Classical CD Reviews

New classical music releases reviewed in detail by Gavin Dixon

Thursday, 23 June 2011

Heinz Holliger plays Bach Concertos and Sinfonias "Ich hatte viel Bekümmernis"

Johann Sebastian Bach
Sinfonia from Cantata "Ich hatte viel Bekümmernis" BWV 21
Concerto in c-minor for oboe, violin, strings and basso continuo BWV 1060
Adagio from the Sinfonia of the Easter Oratorio "Kommt, eilet und laufet" BWV 249
Concerto in A-major for oboe d’amore, strings and basso continuo BWV 1055

Alessandro Marcello / J.S. Bach
Concerto in d-minor for oboe, strings and basso continuo

Johann Sebastian Bach
Sinfonia from Cantata "Weinen, Klagen, Sorgen, Zagen" BWV 12
Concerto in d-minor for oboe, strings and basso continuo BWV 1059
Recorded December 2010

Heinz Holliger oboe and oboe d'amore
Camerata Bern
Erich Höbarth leader and conductor
ECM 476 4386
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Heinz Holliger's musical activities have become increasingly diverse in recent years, and his appearances on disc have encompassed the roles of composer, conductor and even pianist. He is, of course, first and foremost an oboe player, and discs of his oboe playing do seem to make intermittent appearances, but most of these are reissues.
This disc therefore represents a return to home territory. ECM are making a big thing out of the fact that it is the first recording of Holliger playing core repertoire on the label since 1997. But the programming here is more adventurous than this suggests. Putting together a full programme of solo oboe music by Bach is no mean task. The amount of concertante oboe music that he wrote is more than sufficient but the amount that survives is less so. Or rather, the amount that survives in its original form, for the three Bach concertos here were all originally for oboe (at least in all probability) but have only come down to us in arrangements as keyboard concertos.
Given the baroque custom of rearranging works, both the composer's own and other people's, the ethical concerns of "recasting" (as Holliger would put it) concertos for different solo instruments are easily overcome. And everything works here very well on the oboe, which is the main justification that Holliger gives anyway. In one work, the A major concerto BWV1055, a single line solo part is even visible in the score underneath the keyboard arrangement that has been written on top of it. It is a bit low for the oboe, so Holliger performs it on the oboe d'amore instead.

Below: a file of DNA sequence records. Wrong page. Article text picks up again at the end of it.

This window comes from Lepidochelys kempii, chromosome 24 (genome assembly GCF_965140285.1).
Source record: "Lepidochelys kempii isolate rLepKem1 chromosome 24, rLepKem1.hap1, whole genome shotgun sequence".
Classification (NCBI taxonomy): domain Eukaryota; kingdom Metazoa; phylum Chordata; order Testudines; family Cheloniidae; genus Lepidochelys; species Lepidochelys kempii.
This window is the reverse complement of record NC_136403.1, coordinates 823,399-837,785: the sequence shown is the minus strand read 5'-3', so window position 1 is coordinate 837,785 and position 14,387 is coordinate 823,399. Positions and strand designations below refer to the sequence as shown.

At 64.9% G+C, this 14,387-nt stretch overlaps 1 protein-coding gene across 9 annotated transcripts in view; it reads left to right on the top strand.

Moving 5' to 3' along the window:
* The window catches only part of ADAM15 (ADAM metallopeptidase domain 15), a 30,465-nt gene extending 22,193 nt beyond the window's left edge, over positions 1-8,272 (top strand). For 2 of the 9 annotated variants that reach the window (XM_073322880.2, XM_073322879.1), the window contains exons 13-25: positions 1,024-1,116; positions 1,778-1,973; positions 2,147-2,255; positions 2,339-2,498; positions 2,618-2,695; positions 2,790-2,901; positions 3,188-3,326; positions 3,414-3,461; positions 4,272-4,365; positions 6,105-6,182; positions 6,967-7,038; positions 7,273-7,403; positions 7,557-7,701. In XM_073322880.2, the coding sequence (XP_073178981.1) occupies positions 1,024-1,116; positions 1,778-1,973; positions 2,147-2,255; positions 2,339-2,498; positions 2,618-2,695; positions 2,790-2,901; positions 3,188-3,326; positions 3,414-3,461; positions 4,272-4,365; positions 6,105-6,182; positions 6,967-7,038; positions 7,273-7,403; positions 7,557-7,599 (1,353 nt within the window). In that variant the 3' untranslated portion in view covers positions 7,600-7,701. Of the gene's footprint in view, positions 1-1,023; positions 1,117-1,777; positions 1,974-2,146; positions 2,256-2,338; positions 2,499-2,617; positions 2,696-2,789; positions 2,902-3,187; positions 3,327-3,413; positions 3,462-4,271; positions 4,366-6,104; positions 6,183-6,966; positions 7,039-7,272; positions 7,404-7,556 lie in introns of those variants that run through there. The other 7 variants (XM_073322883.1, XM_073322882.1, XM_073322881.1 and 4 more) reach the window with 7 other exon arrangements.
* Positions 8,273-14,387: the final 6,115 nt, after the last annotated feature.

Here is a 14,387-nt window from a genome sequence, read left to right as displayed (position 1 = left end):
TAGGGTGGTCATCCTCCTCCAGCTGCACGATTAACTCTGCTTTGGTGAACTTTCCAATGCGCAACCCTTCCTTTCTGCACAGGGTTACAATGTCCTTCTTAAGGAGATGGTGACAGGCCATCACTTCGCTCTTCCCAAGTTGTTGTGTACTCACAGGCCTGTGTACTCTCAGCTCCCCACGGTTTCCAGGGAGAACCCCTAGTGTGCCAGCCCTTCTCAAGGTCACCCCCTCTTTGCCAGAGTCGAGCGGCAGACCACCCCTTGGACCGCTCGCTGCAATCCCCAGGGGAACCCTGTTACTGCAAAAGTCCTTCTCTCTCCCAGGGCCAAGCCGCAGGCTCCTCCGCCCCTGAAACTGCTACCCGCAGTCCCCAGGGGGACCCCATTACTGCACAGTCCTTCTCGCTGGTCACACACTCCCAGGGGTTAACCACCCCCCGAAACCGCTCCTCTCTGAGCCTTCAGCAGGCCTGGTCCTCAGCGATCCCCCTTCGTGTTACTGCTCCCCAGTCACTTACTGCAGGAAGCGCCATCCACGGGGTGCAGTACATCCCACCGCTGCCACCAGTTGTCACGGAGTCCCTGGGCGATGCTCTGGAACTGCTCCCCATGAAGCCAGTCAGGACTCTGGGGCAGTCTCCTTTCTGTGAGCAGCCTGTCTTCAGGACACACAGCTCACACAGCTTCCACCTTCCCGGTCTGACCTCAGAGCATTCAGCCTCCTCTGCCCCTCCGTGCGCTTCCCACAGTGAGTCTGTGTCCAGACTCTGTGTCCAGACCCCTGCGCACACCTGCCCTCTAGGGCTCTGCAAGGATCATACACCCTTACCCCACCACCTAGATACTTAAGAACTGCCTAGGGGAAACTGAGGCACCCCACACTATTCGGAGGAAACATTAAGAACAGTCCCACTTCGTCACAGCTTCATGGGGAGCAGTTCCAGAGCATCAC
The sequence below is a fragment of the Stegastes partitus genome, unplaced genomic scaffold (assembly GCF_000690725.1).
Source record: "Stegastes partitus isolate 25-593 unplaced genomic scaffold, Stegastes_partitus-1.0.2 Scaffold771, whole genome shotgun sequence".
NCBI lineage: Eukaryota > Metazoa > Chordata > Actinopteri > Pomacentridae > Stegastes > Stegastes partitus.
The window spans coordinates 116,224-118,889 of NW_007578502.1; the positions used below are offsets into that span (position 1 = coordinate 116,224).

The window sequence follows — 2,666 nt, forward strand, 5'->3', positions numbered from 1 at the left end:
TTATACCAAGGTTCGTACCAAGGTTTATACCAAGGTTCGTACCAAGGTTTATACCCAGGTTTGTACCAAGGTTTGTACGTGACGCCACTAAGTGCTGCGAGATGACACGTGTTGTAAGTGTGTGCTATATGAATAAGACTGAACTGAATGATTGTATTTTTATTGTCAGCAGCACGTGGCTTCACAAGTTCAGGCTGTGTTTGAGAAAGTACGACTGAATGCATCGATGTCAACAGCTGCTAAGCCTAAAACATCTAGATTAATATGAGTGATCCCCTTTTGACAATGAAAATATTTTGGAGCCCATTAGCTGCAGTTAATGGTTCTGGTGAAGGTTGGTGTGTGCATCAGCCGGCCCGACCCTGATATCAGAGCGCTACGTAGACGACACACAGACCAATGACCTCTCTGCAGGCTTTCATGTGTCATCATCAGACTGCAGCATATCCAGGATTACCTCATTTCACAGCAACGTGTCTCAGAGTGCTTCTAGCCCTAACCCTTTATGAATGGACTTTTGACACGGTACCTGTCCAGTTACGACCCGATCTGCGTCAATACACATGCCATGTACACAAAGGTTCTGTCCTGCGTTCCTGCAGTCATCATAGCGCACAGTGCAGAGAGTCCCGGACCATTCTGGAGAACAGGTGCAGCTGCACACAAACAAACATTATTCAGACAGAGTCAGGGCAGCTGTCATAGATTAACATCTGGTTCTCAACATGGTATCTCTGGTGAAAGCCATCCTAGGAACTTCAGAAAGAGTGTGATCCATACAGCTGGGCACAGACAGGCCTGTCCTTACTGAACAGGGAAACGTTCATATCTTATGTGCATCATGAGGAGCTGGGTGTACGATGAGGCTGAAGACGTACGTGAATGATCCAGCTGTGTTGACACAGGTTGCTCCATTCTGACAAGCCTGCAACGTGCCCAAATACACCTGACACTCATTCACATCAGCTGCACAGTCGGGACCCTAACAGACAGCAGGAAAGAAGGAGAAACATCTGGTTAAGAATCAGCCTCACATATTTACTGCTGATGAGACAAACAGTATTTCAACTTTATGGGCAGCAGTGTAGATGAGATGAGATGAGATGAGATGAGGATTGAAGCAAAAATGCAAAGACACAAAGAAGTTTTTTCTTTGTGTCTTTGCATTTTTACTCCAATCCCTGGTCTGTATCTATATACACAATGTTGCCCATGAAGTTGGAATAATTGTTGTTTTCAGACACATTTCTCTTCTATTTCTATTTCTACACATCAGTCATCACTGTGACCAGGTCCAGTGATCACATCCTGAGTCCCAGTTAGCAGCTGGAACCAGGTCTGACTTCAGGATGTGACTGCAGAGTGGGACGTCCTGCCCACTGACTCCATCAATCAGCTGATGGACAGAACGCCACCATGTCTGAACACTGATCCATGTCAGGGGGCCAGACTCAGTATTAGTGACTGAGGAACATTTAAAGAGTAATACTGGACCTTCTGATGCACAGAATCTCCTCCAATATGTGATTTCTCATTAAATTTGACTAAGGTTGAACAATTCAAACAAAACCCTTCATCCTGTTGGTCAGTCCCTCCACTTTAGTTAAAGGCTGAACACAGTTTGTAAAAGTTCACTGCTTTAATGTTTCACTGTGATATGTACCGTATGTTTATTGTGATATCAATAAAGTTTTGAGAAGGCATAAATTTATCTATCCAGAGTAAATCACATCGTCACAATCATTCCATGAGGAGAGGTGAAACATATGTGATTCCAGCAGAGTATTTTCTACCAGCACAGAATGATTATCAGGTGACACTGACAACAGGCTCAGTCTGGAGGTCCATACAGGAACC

The remainder of the programme is made up of solo oboe movements from cantatas, BWV 21, 249 (from the Easter Oratorio), and 12. There is also a concerto by Alessandro Marcello, the arrangement history of which is far from clear in the liner notes. It seems to have been written as an oboe concerto by Marcello, then transcribed for harpsichord by Bach. Now Holliger performs it, taking it back to the original solo instrument, but with ornamentation and edits taken from the Bach version...I think. It's all very confusing.
Holliger's playing is as fine as ever. His range of timbres is impressive, as is his confidence in taking the sound right down to a nasal, woody sound when the context requires. The grounded, earthy quality of his sound production is balanced by an impressively lively approach to phrasing, which always keeps the textures light.
The interplay between modern instrument and historically informed performing styles is interesting. Holliger performs on a modern oboe, so he doesn't quite have the flexibility of intonation afforded to a period instrument player by their open tone holes. And I don't know what his oboe d'amore looks like, but this too sounds a lot like a modern oboe. There is a valuable discretion in Holliger's sound production. The modern oboe could certainly project more than he does here, and would also be capable of bigger, rounder sounds, which he studiously avoids.
The orchestra, too, is a mix of new and old. There are no winds, and the strings play modern instruments with metal strings, but with baroque bows. The results sit somewhere in the middle of the aesthetic spectrum, and perhaps seems to lean more towards the modern instrument sound just because the majority of Bach recordings these days are on gut strings.
First and foremost, though, this recording is a showcase of Holliger's talents. To listen to this, you wouldn't guess he is now in his 70s, such is the agility and suppleness of his playing. A fine disc from Holliger, here's hoping there will be many more to come.
Gavin Dixon

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